Dean Lombardi

Kings GM Lombardi on Brown suspension: ‘Forsberg made a living making this play’


On Wednesday, Los Angeles GM Dean Lombardi went on Sportsnet Radio’s Fan 590 and discussed the hot topic du jour — Kings captain Dustin Brown getting suspended two games for elbowing Minnesota’s Jason Pominville.

As we mentioned yesterday, the Kings are clearly not happy with the NHL Player Safety Department’s decision to suspend Brown for the remainder of the regular season.

Head coach Darryl Sutter said he was “disappointed” in the decision while Brown said he was “just bracing” himself for contact.

Yesterday, it was Lombardi’s turn (transcription courtesy Mayor’s Manor):

“You teach a player in that situation two things – you’re either proactive to the guy running you or you absorb the hit, come off the boards and explode. Those are his two options.

“If he stands there and just tries to take the hit, the physics tell you that this is when guys get killed going into the boards. So you have two responsibilities, absorb that hit and keep his eye on the puck, because you don’t want to let that puck go up to the point.

“That’s how guys get benched. And his bottom hand has to stay on the stick.

“[Peter] Forsberg made a living making this play. To me it’s not an elbow in the sense of throwing an elbow. The elbow is up, but he’s got to keep his bottom hand on the stick and keep the puck under control.”

In his explanatory video, NHL discipline czar Brendan Shanahan classified Brown’s hit in a different manner.

“As Pominville arrives, Brown proactively tries to counter-hit him,” Shanahan explained. “Counter-hits occur often in hockey. They are usually used by players to protect themselves from impending checks, or to gain a tactical advantage.

“However, as Brown attempts this counter-hit, he extends his elbow directly into Pominville’s face, causing an injury.”

There seems to be a major discrepancy between how the Kings viewed the hit (self-protective counter-hit) and how the NHL viewed it (counter-hit, but an elbow to the head regardless).


Minnesota’s Pominville (upper body) day-to-day after Brown elbow

Kings GM says Mike Richards went into ‘a destructive spiral’

Mike Richards

The Los Angeles Kings may owe Mike Richards money until 2031 (seriously), but in settling his grievance, the team and player more or less get to turn the page.

Not before Kings GM Dean Lombardi shares his sometimes startling perspective, though.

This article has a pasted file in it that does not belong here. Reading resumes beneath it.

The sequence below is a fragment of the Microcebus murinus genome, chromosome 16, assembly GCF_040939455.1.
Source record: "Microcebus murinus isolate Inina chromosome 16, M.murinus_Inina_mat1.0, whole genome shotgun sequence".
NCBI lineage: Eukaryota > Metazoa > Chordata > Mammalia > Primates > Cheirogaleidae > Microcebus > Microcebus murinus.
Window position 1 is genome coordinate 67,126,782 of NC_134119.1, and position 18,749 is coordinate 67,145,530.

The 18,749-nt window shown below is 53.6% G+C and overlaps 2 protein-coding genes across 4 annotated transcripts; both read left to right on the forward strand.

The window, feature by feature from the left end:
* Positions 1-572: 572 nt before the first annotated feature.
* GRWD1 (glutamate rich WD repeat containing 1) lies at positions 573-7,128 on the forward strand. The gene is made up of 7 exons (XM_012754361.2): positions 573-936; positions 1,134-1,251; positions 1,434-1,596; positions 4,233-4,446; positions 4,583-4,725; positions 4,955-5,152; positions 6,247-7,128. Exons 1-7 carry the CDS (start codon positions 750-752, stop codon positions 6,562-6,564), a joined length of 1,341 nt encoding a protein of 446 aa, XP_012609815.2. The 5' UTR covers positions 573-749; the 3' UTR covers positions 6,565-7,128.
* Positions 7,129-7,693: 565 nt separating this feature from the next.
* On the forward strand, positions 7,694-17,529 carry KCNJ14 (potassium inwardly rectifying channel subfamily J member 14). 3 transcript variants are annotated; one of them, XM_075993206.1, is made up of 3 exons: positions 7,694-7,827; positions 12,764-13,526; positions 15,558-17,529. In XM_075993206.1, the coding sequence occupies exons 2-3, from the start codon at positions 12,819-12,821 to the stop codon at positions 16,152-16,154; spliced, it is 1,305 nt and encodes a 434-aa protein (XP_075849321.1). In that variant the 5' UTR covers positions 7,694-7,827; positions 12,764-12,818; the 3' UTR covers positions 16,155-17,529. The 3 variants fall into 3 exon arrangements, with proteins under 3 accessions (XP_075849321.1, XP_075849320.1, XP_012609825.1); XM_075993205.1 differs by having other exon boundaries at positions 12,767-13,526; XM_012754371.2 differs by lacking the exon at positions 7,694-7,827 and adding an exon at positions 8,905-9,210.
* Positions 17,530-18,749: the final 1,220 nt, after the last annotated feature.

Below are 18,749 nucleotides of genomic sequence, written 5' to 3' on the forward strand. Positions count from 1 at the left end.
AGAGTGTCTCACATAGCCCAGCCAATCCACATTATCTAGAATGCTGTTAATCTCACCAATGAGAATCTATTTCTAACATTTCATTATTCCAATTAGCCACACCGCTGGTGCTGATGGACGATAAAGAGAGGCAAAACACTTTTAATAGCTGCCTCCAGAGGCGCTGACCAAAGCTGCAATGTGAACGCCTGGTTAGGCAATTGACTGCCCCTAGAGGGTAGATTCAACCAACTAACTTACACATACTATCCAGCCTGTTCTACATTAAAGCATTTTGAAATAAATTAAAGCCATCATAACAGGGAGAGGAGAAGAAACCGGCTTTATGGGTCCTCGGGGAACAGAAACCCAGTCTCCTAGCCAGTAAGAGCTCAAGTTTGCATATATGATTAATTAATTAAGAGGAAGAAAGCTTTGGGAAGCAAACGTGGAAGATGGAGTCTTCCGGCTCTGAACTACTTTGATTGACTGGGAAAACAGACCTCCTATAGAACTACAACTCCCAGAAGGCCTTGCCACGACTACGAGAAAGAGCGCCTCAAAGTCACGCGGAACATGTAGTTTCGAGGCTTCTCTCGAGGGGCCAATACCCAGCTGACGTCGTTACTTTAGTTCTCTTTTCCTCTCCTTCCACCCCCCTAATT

Lombardi has a tendency to be candid, especially in the press release-heavy world of sports management. Even by his standards, his account of Richards’ “destructive sprial” is a staggering read from the Los Angeles Times’ Lisa Dillman.

“Without a doubt, the realization of what happened to Mike Richards is the most traumatic episode of my career,” Lombardi said in a written summation he provided to the Los Angeles Times. “At times, I think that I will never recover from it. It is difficult to trust anyone right now – and you begin to question whether you can trust your own judgment. The only thing I can think of that would be worse would be suspecting your wife of cheating on you for five years and then finding out in fact it was true.”

Lombardi provides plenty of eyebrow-raising statements to Dillman, including:

  • He believed he “found his own Derek Jeter” in Richards, a player who “at one time symbolized everything that was special about the sport.”
  • Lombardi remarked that “his production dropped 50 percent and the certain ‘it’ factor he had was vaporizing in front of me daily.”
  • The Kings GM believes that he was “played” by Richards.

… Yeah.

Again, it’s a powerful read that you should soak in yourself, even if you’re unhappy with the way the Kings handled the situation.

Maybe the most pressing of many lingering questions is: will we get to hear Richards’ side of the story?

Coyotes exploit another lousy outing from Quick

Jonathan Quick

Despite owning two Stanley Cup rings, there are a healthy number of people who aren’t wild about Jonathan Quick.

Those people might feel validated through the Los Angeles Kings’ first two games, as he followed a rough loss to the San Jose Sharks with a true stinker against the Arizona Coyotes on Friday.

Sometimes a goalie has a bad night stats-wise, yet his team is as much to blame as anything else. You can probably pin this one on Quick, who allowed four goals on just 14 shots through the first two periods.

Things died down in the final frame, but let’s face it; slowing things down is absolutely the Coyotes’ design with a 4-1 lead (which ultimately resulted in a 4-1 win).


A soft 1-0 goal turned out to be a sign of things to come:

Many expected the Kings to roar into this second game after laying an egg in their opener. Instead, the Coyotes exploited Quick’s struggles for a confidence-booster, which included key prospect Max Domi scoring a goal and an assist.

It’s worth mentioning that Mike Smith looked downright fantastic at times, only drawing more attention to Quick’s struggles.


After a troubled summer and a failed 2014-15 season, Los Angeles was likely eager to start things off the right way.

Instead, they instead will likely focus on the fact that they merely dropped two (ugly) games.